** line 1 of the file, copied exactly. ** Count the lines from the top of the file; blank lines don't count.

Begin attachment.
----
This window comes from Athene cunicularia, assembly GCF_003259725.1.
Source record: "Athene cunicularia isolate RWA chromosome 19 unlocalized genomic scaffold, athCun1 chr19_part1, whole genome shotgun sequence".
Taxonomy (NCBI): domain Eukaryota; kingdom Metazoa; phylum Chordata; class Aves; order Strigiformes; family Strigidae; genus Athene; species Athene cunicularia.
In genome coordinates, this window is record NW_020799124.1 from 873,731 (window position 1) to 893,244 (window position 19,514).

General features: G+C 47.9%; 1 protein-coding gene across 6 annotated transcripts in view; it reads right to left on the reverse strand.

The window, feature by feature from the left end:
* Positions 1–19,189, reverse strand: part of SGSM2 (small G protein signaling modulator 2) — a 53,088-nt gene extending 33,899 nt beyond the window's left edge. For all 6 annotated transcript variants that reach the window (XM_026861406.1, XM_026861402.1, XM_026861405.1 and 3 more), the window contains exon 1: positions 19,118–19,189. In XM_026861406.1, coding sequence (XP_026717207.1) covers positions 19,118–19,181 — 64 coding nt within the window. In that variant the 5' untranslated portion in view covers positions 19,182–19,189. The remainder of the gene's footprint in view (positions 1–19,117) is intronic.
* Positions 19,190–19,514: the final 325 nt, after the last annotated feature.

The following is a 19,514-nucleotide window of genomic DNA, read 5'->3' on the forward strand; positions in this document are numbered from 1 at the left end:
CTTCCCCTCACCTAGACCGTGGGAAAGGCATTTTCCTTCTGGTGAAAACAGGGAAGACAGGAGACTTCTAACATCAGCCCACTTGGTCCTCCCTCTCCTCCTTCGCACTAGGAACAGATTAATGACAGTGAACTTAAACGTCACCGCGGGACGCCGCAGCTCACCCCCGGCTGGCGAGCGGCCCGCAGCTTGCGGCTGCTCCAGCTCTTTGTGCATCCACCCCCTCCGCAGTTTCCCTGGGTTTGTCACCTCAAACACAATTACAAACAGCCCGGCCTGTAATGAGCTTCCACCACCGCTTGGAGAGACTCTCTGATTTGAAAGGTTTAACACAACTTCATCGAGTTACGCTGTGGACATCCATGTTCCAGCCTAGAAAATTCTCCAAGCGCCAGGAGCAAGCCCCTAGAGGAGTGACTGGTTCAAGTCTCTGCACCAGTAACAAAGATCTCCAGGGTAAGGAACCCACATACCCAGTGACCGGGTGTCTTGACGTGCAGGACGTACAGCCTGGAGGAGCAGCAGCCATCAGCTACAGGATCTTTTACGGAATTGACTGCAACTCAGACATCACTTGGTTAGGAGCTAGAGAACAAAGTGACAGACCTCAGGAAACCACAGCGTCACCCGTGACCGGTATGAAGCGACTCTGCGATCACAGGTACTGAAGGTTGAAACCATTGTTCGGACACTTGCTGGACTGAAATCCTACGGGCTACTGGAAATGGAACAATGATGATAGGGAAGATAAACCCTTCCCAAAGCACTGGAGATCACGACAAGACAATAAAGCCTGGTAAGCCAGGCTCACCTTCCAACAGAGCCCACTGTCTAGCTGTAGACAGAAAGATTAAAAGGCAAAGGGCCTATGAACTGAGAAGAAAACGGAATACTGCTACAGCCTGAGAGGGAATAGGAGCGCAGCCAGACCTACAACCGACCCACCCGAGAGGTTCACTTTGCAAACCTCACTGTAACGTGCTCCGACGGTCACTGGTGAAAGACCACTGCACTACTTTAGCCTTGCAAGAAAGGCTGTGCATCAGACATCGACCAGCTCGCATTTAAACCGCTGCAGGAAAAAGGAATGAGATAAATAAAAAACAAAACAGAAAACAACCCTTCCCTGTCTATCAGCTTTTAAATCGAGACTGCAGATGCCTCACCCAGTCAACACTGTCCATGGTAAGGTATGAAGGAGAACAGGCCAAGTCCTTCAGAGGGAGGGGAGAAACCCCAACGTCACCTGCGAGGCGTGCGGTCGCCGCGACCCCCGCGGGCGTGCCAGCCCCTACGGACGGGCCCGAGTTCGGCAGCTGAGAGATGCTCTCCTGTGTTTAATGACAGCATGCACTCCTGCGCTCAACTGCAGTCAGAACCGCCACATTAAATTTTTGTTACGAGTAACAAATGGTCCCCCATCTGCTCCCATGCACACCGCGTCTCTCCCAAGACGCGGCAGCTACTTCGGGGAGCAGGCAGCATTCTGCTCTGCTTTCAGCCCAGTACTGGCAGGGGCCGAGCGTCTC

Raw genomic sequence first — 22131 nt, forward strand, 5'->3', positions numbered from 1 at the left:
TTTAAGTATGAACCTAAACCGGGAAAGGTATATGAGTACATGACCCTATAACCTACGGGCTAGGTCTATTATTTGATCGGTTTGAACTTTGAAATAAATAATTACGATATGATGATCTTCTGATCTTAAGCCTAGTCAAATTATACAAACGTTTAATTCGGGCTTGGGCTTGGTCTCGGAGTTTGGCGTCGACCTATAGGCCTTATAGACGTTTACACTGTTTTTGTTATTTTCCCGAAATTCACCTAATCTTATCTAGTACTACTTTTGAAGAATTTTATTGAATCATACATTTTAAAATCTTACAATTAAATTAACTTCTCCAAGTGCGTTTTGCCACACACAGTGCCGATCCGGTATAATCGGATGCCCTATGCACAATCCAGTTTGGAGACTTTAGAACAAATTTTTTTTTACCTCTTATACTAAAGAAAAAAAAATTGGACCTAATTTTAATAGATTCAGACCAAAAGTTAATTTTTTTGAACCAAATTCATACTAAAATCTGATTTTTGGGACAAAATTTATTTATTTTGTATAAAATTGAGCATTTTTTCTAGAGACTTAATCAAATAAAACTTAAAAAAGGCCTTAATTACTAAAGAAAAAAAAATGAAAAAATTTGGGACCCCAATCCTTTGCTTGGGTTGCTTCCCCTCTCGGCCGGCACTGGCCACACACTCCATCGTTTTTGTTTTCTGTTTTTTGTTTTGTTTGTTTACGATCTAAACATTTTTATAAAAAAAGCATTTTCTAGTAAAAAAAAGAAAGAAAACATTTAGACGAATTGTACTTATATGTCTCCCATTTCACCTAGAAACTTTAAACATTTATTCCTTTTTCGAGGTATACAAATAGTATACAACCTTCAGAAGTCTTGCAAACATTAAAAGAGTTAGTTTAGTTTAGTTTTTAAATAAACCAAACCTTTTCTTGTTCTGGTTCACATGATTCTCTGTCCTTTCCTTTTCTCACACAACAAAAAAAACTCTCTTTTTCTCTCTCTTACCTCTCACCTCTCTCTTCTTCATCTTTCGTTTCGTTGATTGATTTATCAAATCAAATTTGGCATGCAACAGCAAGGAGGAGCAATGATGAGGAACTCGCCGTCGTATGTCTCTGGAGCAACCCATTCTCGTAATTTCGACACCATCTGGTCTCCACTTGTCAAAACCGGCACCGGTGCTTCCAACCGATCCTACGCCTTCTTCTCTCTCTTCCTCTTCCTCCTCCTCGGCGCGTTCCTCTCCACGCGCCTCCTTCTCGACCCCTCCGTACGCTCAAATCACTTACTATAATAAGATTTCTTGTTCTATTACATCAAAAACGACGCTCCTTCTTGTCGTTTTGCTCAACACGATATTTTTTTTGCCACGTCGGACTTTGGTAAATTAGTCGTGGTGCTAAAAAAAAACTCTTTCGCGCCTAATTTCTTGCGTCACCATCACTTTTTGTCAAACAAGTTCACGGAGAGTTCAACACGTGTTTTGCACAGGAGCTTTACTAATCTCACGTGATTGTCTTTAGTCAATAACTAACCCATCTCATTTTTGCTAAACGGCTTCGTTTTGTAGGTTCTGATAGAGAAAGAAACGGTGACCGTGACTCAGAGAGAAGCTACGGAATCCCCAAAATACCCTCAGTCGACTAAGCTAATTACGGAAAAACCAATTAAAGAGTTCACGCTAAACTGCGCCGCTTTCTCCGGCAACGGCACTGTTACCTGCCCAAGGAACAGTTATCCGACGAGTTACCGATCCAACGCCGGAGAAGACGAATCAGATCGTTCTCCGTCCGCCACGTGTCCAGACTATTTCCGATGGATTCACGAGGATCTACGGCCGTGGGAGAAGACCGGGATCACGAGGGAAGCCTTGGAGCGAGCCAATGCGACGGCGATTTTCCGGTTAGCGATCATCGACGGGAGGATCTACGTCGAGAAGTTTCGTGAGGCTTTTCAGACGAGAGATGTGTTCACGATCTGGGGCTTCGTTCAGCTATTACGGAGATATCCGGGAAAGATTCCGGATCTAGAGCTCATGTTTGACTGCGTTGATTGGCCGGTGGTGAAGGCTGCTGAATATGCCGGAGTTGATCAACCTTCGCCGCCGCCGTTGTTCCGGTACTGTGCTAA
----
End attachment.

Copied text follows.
This window comes from Athene cunicularia, assembly GCF_003259725.1.